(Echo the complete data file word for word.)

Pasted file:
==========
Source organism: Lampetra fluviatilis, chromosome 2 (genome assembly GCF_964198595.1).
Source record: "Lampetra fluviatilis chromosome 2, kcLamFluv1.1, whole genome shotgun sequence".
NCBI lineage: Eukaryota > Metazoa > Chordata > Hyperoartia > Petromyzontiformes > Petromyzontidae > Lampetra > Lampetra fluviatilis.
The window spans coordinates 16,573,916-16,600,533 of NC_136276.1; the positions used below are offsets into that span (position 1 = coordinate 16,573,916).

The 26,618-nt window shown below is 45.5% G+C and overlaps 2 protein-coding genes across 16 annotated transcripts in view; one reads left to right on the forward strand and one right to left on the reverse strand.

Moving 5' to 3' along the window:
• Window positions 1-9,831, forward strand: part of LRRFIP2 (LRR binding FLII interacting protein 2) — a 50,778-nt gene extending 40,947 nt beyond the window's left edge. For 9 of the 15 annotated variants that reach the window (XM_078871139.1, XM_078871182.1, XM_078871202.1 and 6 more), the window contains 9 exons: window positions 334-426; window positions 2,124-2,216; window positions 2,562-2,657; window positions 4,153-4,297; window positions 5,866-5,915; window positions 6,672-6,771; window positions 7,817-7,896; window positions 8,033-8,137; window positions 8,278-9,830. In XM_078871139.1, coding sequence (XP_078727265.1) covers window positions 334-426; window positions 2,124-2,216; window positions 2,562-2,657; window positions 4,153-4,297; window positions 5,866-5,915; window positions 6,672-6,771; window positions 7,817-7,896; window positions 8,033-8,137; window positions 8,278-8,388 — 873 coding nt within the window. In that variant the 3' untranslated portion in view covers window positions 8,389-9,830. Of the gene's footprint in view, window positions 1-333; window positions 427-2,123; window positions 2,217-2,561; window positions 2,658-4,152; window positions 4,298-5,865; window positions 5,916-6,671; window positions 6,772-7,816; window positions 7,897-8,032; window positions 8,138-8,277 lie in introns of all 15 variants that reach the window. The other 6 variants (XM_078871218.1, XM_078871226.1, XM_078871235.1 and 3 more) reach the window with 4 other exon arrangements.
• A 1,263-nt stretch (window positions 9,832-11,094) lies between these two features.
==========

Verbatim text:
Source organism: Lampetra fluviatilis, chromosome 2 (genome assembly GCF_964198595.1).
Source record: "Lampetra fluviatilis chromosome 2, kcLamFluv1.1, whole genome shotgun sequence".
NCBI lineage: Eukaryota > Metazoa > Chordata > Hyperoartia > Petromyzontiformes > Petromyzontidae > Lampetra > Lampetra fluviatilis.
The window spans coordinates 16,573,916-16,600,533 of NC_136276.1; the positions used below are offsets into that span (position 1 = coordinate 16,573,916).

The 26,618-nt window shown below is 45.5% G+C and overlaps 2 protein-coding genes across 16 annotated transcripts in view; one reads left to right on the forward strand and one right to left on the reverse strand.

Moving 5' to 3' along the window:
• Window positions 1-9,831, forward strand: part of LRRFIP2 (LRR binding FLII interacting protein 2) — a 50,778-nt gene extending 40,947 nt beyond the window's left edge. For 9 of the 15 annotated variants that reach the window (XM_078871139.1, XM_078871182.1, XM_078871202.1 and 6 more), the window contains 9 exons: window positions 334-426; window positions 2,124-2,216; window positions 2,562-2,657; window positions 4,153-4,297; window positions 5,866-5,915; window positions 6,672-6,771; window positions 7,817-7,896; window positions 8,033-8,137; window positions 8,278-9,830. In XM_078871139.1, coding sequence (XP_078727265.1) covers window positions 334-426; window positions 2,124-2,216; window positions 2,562-2,657; window positions 4,153-4,297; window positions 5,866-5,915; window positions 6,672-6,771; window positions 7,817-7,896; window positions 8,033-8,137; window positions 8,278-8,388 — 873 coding nt within the window. In that variant the 3' untranslated portion in view covers window positions 8,389-9,830. Of the gene's footprint in view, window positions 1-333; window positions 427-2,123; window positions 2,217-2,561; window positions 2,658-4,152; window positions 4,298-5,865; window positions 5,916-6,671; window positions 6,772-7,816; window positions 7,897-8,032; window positions 8,138-8,277 lie in introns of all 15 variants that reach the window. The other 6 variants (XM_078871218.1, XM_078871226.1, XM_078871235.1 and 3 more) reach the window with 4 other exon arrangements.
• A 1,263-nt stretch (window positions 9,832-11,094) lies between these two features.